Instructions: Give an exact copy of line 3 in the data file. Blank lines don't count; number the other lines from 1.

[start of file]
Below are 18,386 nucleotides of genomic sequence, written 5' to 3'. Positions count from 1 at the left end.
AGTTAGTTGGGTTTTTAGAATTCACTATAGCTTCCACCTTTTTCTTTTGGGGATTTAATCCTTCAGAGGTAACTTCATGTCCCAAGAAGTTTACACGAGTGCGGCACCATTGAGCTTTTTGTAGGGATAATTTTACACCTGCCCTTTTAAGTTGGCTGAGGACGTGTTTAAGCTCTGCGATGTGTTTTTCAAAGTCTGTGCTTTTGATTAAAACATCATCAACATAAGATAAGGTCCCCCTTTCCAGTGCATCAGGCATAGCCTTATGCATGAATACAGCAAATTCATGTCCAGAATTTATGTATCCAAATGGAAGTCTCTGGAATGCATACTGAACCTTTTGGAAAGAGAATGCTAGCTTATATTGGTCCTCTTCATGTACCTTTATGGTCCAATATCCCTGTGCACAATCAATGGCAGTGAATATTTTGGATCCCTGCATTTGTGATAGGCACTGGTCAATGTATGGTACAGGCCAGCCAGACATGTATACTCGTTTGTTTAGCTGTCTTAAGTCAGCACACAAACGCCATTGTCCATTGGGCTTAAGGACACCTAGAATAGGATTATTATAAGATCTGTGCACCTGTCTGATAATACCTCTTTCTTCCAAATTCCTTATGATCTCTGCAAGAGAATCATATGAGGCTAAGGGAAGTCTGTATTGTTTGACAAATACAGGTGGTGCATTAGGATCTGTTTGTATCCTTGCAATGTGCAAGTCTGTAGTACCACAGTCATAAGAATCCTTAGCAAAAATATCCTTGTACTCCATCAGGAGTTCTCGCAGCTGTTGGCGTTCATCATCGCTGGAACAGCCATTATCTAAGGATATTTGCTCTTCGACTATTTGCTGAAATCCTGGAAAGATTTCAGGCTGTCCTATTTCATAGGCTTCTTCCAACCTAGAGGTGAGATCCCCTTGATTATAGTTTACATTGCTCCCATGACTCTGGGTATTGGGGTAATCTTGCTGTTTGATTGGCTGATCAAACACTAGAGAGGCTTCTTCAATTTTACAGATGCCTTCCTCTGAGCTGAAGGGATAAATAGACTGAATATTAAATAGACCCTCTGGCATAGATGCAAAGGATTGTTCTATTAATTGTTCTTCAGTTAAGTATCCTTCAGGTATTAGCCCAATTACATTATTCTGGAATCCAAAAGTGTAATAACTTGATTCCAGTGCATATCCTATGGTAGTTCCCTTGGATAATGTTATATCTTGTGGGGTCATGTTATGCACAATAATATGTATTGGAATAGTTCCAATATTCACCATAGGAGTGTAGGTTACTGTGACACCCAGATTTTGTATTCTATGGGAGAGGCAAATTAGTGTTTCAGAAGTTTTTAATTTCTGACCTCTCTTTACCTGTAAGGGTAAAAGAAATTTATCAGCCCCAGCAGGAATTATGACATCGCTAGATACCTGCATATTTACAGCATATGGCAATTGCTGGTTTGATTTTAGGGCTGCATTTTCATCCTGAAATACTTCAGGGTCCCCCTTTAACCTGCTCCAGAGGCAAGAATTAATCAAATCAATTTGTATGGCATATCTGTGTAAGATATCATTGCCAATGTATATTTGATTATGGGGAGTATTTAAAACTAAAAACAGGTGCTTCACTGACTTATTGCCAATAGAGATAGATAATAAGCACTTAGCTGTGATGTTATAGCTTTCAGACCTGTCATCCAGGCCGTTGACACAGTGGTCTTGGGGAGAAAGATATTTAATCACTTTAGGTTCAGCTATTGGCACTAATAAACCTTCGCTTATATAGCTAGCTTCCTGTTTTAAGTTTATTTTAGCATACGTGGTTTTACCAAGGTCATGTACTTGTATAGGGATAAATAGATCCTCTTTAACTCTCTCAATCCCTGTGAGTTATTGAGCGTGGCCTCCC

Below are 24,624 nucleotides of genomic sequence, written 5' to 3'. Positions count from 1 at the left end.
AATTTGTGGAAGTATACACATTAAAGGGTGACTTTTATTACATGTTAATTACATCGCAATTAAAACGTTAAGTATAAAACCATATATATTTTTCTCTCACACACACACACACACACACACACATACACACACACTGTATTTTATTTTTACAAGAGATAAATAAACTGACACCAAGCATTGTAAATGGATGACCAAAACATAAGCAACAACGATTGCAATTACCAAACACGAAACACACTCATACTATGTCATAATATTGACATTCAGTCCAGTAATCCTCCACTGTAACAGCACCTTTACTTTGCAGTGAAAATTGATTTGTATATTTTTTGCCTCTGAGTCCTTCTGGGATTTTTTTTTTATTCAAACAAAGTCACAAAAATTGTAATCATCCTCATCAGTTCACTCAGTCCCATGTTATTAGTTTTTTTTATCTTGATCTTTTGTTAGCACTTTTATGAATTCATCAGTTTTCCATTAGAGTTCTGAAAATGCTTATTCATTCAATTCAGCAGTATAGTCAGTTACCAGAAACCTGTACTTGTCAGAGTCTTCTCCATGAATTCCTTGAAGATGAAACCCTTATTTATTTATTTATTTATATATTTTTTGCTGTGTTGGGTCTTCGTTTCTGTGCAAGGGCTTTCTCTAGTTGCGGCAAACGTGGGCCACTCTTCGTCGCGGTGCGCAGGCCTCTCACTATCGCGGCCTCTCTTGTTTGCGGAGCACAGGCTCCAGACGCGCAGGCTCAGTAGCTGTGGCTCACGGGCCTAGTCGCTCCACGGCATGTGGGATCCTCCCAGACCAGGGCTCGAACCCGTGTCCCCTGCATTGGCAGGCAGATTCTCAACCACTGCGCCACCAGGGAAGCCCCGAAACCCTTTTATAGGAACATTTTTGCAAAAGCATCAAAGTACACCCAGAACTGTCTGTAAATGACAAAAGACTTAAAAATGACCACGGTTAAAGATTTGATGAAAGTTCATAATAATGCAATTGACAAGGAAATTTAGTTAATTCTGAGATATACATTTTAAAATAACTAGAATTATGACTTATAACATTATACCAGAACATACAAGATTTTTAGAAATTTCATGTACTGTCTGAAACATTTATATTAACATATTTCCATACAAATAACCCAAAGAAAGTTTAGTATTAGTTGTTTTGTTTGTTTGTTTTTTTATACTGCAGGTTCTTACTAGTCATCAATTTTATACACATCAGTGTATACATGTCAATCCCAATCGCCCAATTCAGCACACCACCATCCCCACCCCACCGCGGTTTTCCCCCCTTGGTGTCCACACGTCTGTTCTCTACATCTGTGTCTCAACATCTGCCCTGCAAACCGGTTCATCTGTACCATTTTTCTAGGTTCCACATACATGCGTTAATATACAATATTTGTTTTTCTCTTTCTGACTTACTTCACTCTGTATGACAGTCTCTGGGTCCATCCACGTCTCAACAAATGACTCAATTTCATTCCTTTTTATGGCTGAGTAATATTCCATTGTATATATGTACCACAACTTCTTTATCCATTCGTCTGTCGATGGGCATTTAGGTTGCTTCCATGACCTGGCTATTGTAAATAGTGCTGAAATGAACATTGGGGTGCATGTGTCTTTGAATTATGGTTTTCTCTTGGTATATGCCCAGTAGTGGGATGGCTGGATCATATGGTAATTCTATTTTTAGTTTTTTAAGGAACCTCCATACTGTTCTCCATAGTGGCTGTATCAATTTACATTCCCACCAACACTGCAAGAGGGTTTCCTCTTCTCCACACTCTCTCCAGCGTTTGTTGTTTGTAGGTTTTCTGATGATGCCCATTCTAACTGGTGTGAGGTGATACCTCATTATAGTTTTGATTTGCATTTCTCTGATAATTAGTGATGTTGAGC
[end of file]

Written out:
Below are 24,624 nucleotides of genomic sequence, written 5' to 3'. Positions count from 1 at the left end.